Ok, so you have a plea offer of probation. Sounds good; keeps you outta jail so it has to be good, right? Beware! There are many types of probation and some are relatively straight forward – report once a month, don’t get arrested, take a class, pay a fine. Simple enough. But for alleged crimes involving drugs and/or alcohol, add in random screens, more time off work, more fines and fees, and more of a chance of violating probation, thus increasing your odds of getting locked up anyway. Can’t pee? Fail. Piss too watery? Fail. Can’t you take blood or hair? Nope. A fail usually ends up in getting locked up and invariably the probationer asks himself, why in the hell didn’t I just take straight time? Keep these things in mind when your attorney recommends probation.
“Where did you get the weed?” the Judge asked. The reply (always), “A friend of a friend.”
“What’s his name?” The reply (always again), “I don’t know his name. I’m being honest.”
“Ok, where’s he live?” Typical answer – “I don’t know where he lives. I met him at a restaurant.”
“Ok, what’s your friend’s name?” Now, the defendant starts looking confused, but it’s a poor acting job. “I don’t know his name. I told you.”
“Not your friend’s friend. Your friend. What’s his name?” And now the trembling starts, “Umm…I don’t…I…”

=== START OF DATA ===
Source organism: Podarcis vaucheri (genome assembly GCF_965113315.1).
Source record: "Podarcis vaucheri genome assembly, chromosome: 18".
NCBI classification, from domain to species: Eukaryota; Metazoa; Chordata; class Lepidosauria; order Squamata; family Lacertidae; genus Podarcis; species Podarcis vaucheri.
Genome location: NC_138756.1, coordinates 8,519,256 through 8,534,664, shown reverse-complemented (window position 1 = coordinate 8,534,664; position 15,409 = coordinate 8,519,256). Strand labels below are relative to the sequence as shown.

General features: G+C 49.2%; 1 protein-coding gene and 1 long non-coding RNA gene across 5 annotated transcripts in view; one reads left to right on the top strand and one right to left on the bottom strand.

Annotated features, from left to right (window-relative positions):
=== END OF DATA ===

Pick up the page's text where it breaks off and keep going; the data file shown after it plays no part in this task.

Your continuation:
“Look here – you either tell me his name and walk out of here on probation or I’ll lock you up for 12 months.” The lawyer leans over and says something to the client, but the client simply responds with, “Tom.”
“Does your buddy Tom have a last name?” The defendant casts his eyes down. “I don’t know.”
“Do you want that deputy standing next to you to place handcuffs on you right now?” The defendant looks absolutely terrified and looks at the badge to his right. “No, sir.”
“Last chance then. What is your friend’s last name?” A deep sigh and a whisper, “Smith, sir.”
“Tom Smith? Ok. Where’s Tom Smith live?”
This is simply poor lawyering, folks. Remember when you hire an attorney that you are not just hiring legal acumen. You are hiring someone who knows the Judges and what the Judges are likely to say to your client. You are hiring someone who is in front of the Judges weekly, if not daily, and thus someone who knows how to prep his client so that the above back-and-forth doesn’t happen. In short, you hire a lawyer who ensures that you come in prepared so you don’t start trembling as you get painted into a corner.